Are we going to win the fight against greenhouse gases?


My home city of Paris is holding the Cop21 summit until tonight, where most nations are gathered to discuss ways to contain global warming to a rise of 2 degrees. There is even a coalition to contain warming to 1.5 degrees, with the USA as one strong proponent. Several things caught my eye around the Cop21 summit:

  1. Global Co2 emissions are falling for the first time ever (?) in economic expansion: I think they have peaked. Sadly, the stock of greenhouse gases will continue to increase
  2. Developing countries, led by China, are no longer adhering to the mantra of pollute now, clean later. This means they are going to pollute less than expected which in turns means that optimistic scenarios are probable
  3. Consensus is building for a carbon tax among industrialists which means that for the first time, politicians have an open road to finally act.

But first, let me tell you one key thing: I believe in climate change and its consequences.


Reindeer 2.0

Peak emissions
The most under reported event of 2015 is the fact that global greenhouse gases emissions look to have peaked this year, despite a global economic expansion of 3.1% and a global population growth of 1.1%. This follows a stagnation in 2014 despite a 3.4% global GDP growth. This breaks a cycle of a 2% annual rise in emissions since 1990 (and 2.4% annually since 2000).
The main culprit of the rise in emissions was China (emissions up 7.8% annually since 2000 and 6.1% annually since 1990). It is responsible for ⅔ of the rise in emissions globally since 2000. There is hope though. In China, emissions rises were mainly due to the infernal trio of power generation, industry and transportation. Power generation depends on coal for 80% of its input.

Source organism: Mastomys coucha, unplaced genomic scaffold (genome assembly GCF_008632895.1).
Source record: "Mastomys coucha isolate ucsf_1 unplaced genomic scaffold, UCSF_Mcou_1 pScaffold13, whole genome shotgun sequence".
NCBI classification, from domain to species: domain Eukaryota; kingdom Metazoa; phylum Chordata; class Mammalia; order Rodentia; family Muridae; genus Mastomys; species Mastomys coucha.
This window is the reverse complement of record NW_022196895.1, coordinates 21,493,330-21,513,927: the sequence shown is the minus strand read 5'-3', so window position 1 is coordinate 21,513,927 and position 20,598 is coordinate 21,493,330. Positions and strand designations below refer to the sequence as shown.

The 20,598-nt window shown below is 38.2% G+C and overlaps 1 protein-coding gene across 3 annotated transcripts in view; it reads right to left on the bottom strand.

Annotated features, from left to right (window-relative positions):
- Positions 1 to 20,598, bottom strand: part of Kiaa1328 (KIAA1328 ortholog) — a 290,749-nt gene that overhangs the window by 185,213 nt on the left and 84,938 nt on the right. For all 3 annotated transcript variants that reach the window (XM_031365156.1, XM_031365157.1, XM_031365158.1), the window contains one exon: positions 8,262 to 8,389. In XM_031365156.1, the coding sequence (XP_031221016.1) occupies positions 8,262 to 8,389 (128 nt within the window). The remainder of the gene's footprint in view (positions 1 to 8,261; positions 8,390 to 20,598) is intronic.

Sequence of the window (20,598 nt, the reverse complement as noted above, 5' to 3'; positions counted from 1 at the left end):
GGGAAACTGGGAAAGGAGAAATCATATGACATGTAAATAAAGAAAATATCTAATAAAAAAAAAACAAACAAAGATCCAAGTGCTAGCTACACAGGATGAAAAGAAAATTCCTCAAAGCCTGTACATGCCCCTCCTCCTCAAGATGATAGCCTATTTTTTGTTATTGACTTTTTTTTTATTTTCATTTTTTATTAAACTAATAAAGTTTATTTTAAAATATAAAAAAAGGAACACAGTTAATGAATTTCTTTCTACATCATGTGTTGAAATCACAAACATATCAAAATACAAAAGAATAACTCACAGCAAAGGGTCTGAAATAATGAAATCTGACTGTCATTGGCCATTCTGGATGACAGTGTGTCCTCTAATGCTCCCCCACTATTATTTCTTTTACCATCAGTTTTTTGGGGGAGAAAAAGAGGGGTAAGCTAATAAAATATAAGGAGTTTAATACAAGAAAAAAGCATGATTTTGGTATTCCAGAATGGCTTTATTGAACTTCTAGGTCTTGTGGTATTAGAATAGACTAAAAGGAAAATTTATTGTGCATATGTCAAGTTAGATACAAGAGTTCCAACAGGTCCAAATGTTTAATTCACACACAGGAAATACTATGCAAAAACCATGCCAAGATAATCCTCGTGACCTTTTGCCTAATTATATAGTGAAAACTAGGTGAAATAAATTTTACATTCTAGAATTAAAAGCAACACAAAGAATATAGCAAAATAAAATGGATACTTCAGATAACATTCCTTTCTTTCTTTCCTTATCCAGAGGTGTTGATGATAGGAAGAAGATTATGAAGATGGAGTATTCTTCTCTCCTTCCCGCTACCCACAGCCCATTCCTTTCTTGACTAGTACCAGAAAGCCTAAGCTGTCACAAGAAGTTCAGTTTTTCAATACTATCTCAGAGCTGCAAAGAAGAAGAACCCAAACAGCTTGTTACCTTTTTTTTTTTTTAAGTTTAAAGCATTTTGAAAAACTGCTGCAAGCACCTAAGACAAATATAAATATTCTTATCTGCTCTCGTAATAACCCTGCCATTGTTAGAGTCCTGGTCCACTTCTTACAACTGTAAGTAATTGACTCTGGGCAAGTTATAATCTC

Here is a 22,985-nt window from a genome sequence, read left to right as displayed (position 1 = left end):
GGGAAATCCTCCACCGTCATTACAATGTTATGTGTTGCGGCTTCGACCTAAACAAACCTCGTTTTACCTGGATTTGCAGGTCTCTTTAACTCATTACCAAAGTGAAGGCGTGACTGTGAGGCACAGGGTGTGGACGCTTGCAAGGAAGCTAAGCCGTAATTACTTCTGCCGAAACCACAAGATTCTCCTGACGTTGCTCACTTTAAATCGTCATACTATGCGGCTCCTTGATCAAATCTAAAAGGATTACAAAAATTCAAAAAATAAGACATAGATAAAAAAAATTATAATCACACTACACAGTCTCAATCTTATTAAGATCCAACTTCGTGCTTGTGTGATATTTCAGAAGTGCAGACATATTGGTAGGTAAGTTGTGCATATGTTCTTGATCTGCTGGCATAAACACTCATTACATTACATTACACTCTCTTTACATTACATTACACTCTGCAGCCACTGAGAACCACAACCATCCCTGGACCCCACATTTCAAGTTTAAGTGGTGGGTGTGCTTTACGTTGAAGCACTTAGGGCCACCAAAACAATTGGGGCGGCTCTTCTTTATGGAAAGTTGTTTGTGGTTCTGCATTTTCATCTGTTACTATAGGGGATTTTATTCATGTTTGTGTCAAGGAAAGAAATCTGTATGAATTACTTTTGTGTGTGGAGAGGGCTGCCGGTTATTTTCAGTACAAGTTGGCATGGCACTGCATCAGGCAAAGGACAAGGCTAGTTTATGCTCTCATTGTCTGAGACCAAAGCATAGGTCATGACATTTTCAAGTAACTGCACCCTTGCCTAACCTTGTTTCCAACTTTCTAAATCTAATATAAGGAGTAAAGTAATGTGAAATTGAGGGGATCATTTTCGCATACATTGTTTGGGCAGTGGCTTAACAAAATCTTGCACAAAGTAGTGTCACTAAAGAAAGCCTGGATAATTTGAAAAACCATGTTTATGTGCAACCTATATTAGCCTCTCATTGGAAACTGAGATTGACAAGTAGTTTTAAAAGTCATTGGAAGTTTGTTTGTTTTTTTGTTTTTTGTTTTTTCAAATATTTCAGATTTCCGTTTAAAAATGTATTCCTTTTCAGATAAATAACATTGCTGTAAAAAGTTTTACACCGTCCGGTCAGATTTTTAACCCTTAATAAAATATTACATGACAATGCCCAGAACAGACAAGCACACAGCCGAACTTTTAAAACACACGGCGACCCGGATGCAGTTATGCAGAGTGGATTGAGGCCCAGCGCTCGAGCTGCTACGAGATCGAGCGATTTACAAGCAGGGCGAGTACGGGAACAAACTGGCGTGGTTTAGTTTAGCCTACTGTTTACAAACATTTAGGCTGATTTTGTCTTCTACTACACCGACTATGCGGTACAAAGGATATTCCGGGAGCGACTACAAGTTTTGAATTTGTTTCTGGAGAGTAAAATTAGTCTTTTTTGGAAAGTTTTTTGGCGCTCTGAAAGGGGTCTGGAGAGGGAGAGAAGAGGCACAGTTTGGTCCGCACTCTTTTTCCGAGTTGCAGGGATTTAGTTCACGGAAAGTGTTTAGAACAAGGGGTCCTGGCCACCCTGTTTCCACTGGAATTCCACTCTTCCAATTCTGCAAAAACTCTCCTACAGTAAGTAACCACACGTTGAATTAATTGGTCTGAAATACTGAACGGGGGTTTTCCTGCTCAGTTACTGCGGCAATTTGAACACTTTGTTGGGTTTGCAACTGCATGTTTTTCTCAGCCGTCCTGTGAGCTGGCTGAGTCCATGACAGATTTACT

Good news, annual coal consumption growth is now stagnating: poor power plants are shut down, the remaining ones being more efficient. Industrial use of fossil fuels, such as metallurgical coal should now decline as Chinese use of these materials has peaked. For instance, Chinese steel demand peaked in 2013. It is falling 3.5% this year and will fall 2% next year according to the World Steel Association.

coal use

Finally, while the Chinese auto market boomed (2015 sales doubled compared to 2009’s for instance, at more than 20m units a year), emission standards are finally becoming more stringent. In 2007, China introduced its China-III emission standards which were as demanding as the Euro 3 standards introduced in 2000 in the EU, a 7 year delay. The new China-5 standards (I hope you noted how they went from a Roman to an Arabic digit), to be introduced nationally in 2018 but already compulsory since February 2013 in Beijing and April 2014 in Shanghai, match the EU Euro 6 standard introduced in September 2014, reducing the gap to a bit more than 3 years but ahead for the first time in major Chinese cities.

Developing countries are leading climate change fight